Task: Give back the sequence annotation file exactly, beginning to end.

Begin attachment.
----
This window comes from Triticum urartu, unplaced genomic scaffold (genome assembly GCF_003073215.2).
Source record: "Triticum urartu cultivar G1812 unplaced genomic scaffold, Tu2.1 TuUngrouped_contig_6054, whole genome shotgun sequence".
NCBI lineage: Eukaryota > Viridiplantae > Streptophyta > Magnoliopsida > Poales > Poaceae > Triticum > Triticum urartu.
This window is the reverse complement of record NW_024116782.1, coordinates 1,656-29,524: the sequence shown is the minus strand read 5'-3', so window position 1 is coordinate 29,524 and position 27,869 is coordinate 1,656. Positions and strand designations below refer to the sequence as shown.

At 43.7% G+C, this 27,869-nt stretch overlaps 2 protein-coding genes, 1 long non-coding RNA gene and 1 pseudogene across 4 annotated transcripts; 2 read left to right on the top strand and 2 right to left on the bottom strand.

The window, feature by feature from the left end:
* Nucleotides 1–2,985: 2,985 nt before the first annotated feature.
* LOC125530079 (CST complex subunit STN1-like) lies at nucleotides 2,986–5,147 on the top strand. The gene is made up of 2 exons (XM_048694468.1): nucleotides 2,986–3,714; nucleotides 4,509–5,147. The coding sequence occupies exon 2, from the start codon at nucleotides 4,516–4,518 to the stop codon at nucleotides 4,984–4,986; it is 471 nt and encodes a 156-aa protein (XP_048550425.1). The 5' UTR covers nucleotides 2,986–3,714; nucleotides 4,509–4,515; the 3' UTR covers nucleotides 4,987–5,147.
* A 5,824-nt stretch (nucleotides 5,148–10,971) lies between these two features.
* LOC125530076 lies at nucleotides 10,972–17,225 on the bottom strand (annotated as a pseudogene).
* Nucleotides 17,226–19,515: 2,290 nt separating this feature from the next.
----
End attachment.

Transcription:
This window comes from Triticum urartu, unplaced genomic scaffold (genome assembly GCF_003073215.2).
Source record: "Triticum urartu cultivar G1812 unplaced genomic scaffold, Tu2.1 TuUngrouped_contig_6054, whole genome shotgun sequence".
NCBI lineage: Eukaryota > Viridiplantae > Streptophyta > Magnoliopsida > Poales > Poaceae > Triticum > Triticum urartu.
This window is the reverse complement of record NW_024116782.1, coordinates 1,656-29,524: the sequence shown is the minus strand read 5'-3', so window position 1 is coordinate 29,524 and position 27,869 is coordinate 1,656. Positions and strand designations below refer to the sequence as shown.

At 43.7% G+C, this 27,869-nt stretch overlaps 2 protein-coding genes, 1 long non-coding RNA gene and 1 pseudogene across 4 annotated transcripts; 2 read left to right on the top strand and 2 right to left on the bottom strand.

The window, feature by feature from the left end:
* Nucleotides 1–2,985: 2,985 nt before the first annotated feature.
* LOC125530079 (CST complex subunit STN1-like) lies at nucleotides 2,986–5,147 on the top strand. The gene is made up of 2 exons (XM_048694468.1): nucleotides 2,986–3,714; nucleotides 4,509–5,147. The coding sequence occupies exon 2, from the start codon at nucleotides 4,516–4,518 to the stop codon at nucleotides 4,984–4,986; it is 471 nt and encodes a 156-aa protein (XP_048550425.1). The 5' UTR covers nucleotides 2,986–3,714; nucleotides 4,509–4,515; the 3' UTR covers nucleotides 4,987–5,147.
* A 5,824-nt stretch (nucleotides 5,148–10,971) lies between these two features.
* LOC125530076 lies at nucleotides 10,972–17,225 on the bottom strand (annotated as a pseudogene).
* Nucleotides 17,226–19,515: 2,290 nt separating this feature from the next.